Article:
Bath Council disappoints

July 28, 2011 10:23 AM

For a moment the spirit of the TPA seemed to be with Bath and North East Somerset Council as they discussed the possibility of dumping their ludicrously overpaid chief executive. A report to a meeting of the council’s restructuring implementation committee (big name, little results) asked them to consider reducing the number of senior council managers and saving £2 million. Part of this would have involved doing away with the position of chief executive—currently paid over £212,000—and having the role covered by three other senior managers. The idea being that some of the money frittered away in senior pay packets would go to frontline services.

Come Monday this week, however, at a meeting to which the public were excluded, the three-member B&NES committee, featuring one Lib-Dem, one Conservative and one Labour member, rejected the advice of the report and chose to keep their chief executive. Reading the 20-page document they were asked to consider, it seems very much that the proposed re-structuring is merely a game of musical chairs with executive posts simply being given different titles. I can’t see any precise reference whatsoever to saving taxpayers’ money through pruning the management structure.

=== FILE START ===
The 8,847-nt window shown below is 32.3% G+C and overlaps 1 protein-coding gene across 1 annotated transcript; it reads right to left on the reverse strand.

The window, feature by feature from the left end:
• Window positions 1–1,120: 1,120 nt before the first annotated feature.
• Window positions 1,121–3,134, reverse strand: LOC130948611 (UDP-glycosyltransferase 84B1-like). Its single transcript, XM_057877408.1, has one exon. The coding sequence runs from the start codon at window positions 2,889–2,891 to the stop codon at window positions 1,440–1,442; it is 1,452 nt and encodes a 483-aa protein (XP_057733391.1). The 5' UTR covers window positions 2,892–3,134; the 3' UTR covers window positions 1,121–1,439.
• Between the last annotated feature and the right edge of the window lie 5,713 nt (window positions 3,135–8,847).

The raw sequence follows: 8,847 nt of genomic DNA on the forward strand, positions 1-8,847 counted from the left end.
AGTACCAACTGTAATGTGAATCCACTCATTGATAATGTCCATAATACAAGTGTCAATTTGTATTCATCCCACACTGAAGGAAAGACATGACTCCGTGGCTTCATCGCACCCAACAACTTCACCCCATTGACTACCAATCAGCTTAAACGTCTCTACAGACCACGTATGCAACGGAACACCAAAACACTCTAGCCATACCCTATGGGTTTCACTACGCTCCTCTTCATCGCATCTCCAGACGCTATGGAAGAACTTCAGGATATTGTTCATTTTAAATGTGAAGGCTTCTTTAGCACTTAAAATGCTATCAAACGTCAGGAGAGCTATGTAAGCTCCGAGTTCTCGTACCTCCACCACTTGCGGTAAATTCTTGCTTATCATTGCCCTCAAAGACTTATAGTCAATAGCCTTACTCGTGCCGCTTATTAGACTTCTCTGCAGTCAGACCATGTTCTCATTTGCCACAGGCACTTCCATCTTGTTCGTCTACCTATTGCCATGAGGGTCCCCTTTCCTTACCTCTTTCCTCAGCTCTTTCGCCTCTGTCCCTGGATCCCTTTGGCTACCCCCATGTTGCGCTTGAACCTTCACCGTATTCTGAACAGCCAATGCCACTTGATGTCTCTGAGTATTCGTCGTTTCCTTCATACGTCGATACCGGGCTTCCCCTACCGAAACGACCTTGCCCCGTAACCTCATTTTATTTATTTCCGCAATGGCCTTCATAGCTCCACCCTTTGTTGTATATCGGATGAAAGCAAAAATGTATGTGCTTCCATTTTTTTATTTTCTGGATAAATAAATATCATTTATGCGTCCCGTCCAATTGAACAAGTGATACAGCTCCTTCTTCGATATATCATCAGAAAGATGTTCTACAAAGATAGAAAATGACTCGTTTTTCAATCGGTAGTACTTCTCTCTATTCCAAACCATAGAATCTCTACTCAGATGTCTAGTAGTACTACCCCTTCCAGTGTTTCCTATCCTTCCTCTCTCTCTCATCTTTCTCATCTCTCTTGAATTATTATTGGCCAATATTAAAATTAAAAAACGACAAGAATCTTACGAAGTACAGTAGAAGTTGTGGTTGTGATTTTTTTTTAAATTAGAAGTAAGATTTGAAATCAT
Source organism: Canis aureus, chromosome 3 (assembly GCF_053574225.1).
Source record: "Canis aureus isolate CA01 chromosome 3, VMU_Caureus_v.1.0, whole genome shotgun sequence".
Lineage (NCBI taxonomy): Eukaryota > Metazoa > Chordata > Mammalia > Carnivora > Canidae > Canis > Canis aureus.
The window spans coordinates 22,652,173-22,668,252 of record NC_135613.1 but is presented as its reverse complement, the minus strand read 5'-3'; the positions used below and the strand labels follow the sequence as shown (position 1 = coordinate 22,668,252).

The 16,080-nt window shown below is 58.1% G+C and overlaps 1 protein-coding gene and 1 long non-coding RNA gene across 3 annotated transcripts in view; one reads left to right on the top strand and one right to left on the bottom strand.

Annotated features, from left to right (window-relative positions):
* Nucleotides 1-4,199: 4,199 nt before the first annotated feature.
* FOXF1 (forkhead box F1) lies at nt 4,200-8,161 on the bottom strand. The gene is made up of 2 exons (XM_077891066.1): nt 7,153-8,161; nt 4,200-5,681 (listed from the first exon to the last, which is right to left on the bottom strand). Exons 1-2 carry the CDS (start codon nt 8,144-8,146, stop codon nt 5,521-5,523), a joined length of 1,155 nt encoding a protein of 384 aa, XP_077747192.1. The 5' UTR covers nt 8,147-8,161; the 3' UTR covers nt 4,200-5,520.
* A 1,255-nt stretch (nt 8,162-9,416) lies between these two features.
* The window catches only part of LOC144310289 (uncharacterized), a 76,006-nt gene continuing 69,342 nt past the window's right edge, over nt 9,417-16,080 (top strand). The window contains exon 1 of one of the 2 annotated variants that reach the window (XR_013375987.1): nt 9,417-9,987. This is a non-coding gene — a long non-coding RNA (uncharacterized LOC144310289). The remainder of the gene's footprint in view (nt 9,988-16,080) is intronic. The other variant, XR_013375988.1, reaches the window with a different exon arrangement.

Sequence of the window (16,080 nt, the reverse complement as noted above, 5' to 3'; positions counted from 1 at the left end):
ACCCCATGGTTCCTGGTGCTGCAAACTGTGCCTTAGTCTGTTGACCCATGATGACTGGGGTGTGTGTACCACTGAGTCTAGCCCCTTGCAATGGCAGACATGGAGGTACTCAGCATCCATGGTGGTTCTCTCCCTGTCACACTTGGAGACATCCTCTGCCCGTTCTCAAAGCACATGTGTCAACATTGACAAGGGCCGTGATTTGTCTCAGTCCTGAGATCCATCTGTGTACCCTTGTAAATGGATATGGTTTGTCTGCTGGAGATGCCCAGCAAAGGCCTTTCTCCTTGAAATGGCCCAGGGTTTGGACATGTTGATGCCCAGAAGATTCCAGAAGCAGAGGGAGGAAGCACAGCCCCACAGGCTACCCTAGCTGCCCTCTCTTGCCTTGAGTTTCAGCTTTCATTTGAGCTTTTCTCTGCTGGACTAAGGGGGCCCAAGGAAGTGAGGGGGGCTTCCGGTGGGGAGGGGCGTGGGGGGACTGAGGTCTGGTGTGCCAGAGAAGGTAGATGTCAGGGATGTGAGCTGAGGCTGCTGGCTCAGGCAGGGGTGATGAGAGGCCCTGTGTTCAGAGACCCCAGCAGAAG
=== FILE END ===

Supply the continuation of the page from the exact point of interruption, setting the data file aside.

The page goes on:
As one disappointed Bath resident put it: ‘It sends the wrong signal out to employees losing their jobs and it also annoys people like me who have to pay the same council tax for fewer services yet see some guy get paid a stupid salary.’ Exactly!For a moment the spirit of the TPA seemed to be with Bath and North East Somerset Council as they discussed the possibility of dumping their ludicrously overpaid chief executive. A report to a meeting of the council’s restructuring implementation committee (big name, little results) asked them to consider reducing the number of senior council managers and saving £2 million. Part of this would have involved doing away with the position of chief executive—currently paid over £212,000—and having the role covered by three other senior managers. The idea being that some of the money frittered away in senior pay packets would go to frontline services.

Come Monday this week, however, at a meeting to which the public were excluded, the three-member B&NES committee, featuring one Lib-Dem, one Conservative and one Labour member, rejected the advice of the report and chose to keep their chief executive. Reading the 20-page document they were asked to consider, it seems very much that the proposed re-structuring is merely a game of musical chairs with executive posts simply being given different titles. I can’t see any precise reference whatsoever to saving taxpayers’ money through pruning the management structure.

As one disappointed Bath resident put it: ‘It sends the wrong signal out to employees losing their jobs and it also annoys people like me who have to pay the same council tax for fewer services yet see some guy get paid a stupid salary.’ Exactly!

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